Art Competitions at the Olympics

The art competitions was part of the vision of the founder of the Olympics, Pierre de Coubertin. Beginning at Stockholm in 1912, the Olympics included an arts competition. All of the entered works had to be inspired by sport, and had to be original and not previously published. Medals were awarded in five categories: architecture, literature, music, painting, and sculpture. As medals were awarded in five categories, the competitions were also named the ‘Pentathlon of the Muses’.

This event was held between 1912 and 1948. As the majority of artists competing were professionals, and the IOC opposed professional competitions at the time, the event was removed. Since 1956, an Olympic cultural program has taken place, replacing the art competitions.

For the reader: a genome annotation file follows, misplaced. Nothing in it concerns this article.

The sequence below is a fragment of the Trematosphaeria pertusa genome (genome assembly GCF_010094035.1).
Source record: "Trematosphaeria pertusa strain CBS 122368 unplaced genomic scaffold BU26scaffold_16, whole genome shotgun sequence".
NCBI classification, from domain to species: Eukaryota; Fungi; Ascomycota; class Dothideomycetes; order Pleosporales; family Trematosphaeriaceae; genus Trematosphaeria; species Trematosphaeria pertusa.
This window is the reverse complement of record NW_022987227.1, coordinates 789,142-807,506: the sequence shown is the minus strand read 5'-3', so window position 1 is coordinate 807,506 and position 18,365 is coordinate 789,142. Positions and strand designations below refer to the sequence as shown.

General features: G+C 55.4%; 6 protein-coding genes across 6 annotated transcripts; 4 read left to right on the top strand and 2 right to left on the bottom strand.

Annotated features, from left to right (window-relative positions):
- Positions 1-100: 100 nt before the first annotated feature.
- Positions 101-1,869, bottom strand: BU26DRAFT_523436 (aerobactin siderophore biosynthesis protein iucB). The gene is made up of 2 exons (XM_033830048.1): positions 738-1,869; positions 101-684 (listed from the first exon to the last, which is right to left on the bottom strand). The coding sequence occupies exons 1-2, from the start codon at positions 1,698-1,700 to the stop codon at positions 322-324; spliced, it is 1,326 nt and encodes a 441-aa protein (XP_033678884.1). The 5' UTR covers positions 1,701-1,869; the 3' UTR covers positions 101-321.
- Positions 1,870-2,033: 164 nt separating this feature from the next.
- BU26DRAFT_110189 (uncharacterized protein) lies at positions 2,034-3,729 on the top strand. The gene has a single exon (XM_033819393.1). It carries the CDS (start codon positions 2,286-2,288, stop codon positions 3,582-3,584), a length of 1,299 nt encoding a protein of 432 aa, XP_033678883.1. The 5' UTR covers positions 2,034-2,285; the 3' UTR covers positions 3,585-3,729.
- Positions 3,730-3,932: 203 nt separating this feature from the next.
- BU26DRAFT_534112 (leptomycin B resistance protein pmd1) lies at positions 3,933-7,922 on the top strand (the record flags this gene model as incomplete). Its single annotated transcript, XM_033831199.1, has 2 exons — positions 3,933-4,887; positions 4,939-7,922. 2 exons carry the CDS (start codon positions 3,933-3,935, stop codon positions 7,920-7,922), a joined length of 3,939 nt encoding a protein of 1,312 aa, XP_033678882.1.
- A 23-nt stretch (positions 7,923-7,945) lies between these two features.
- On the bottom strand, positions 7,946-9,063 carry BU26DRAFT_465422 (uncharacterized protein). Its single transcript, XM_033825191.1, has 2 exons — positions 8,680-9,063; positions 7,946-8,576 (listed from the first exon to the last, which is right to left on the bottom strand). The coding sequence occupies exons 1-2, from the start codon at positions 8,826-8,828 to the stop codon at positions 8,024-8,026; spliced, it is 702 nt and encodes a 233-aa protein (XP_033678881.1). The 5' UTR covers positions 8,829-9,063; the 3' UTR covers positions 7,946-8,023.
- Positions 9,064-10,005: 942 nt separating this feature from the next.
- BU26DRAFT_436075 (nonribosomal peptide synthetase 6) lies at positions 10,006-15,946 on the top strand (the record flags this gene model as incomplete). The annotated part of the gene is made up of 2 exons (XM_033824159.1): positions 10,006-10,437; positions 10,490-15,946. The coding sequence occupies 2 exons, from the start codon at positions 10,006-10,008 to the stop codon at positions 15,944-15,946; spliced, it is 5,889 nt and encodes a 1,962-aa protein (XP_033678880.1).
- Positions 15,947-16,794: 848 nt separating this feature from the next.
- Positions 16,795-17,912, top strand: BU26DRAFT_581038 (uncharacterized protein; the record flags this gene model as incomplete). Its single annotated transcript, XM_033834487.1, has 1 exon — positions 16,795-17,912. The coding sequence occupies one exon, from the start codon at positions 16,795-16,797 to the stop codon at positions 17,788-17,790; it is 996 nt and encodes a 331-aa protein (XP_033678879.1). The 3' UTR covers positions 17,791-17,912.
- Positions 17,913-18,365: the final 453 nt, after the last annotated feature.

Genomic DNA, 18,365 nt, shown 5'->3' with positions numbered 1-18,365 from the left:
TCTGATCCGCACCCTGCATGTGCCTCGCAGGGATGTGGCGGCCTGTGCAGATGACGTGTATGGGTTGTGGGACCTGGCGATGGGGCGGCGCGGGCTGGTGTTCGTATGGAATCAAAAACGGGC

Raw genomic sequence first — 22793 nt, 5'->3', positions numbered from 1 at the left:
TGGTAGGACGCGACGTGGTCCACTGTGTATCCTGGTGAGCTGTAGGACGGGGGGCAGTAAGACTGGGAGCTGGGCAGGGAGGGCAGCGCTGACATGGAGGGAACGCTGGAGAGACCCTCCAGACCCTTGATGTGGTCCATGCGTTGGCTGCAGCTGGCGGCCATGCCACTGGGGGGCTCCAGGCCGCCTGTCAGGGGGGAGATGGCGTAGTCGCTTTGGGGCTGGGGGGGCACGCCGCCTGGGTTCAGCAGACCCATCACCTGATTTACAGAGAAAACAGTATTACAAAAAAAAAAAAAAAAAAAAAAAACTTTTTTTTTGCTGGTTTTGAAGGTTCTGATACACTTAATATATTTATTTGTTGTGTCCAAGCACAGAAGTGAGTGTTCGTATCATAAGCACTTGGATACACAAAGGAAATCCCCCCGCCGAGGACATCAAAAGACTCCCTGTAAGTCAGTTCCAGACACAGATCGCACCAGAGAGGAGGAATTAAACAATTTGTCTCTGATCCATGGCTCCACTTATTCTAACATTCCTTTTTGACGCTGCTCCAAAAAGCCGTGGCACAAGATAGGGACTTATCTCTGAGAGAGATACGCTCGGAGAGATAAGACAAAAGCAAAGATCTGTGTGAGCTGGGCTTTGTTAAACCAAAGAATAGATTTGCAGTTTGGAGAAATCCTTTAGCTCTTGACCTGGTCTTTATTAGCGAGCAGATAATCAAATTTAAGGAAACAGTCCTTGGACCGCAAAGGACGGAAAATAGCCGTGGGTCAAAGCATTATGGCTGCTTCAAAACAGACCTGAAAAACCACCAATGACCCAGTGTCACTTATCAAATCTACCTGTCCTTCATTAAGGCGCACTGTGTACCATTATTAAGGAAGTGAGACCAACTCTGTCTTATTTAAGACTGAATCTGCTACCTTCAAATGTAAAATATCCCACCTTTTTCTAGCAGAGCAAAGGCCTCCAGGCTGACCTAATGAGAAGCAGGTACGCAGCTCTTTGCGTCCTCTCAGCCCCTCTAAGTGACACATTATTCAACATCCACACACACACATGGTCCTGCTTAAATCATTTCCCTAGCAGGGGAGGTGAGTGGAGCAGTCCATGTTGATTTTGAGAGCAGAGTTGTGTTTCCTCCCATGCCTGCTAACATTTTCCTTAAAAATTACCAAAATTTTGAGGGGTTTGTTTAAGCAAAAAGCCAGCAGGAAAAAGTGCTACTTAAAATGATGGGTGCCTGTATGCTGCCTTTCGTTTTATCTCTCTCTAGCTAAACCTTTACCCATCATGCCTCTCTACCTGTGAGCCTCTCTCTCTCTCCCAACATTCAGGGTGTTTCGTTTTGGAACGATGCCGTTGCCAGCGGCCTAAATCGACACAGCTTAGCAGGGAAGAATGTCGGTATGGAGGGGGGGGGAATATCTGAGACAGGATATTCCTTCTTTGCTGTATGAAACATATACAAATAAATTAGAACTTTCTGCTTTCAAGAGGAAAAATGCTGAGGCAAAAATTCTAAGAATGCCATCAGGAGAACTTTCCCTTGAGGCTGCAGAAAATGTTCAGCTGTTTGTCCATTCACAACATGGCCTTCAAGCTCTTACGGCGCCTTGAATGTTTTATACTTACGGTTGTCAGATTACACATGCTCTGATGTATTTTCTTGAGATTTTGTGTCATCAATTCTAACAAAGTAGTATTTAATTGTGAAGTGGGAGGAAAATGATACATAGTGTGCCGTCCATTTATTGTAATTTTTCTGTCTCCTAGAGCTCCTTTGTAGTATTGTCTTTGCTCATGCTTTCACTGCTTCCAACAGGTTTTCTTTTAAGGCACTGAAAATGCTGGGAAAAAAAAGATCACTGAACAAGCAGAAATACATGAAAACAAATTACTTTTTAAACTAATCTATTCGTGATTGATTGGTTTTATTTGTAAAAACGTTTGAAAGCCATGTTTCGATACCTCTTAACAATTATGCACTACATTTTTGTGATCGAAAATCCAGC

the painting 'The Liffey Swim' by Jack B. Yeats the painting 'The Liffey Swim' by Jack B. Yeats was awarded silver in the painting competition in 1924
image: The Official Report of the Olympic Games of Paris 1924

Art Competition Trivia

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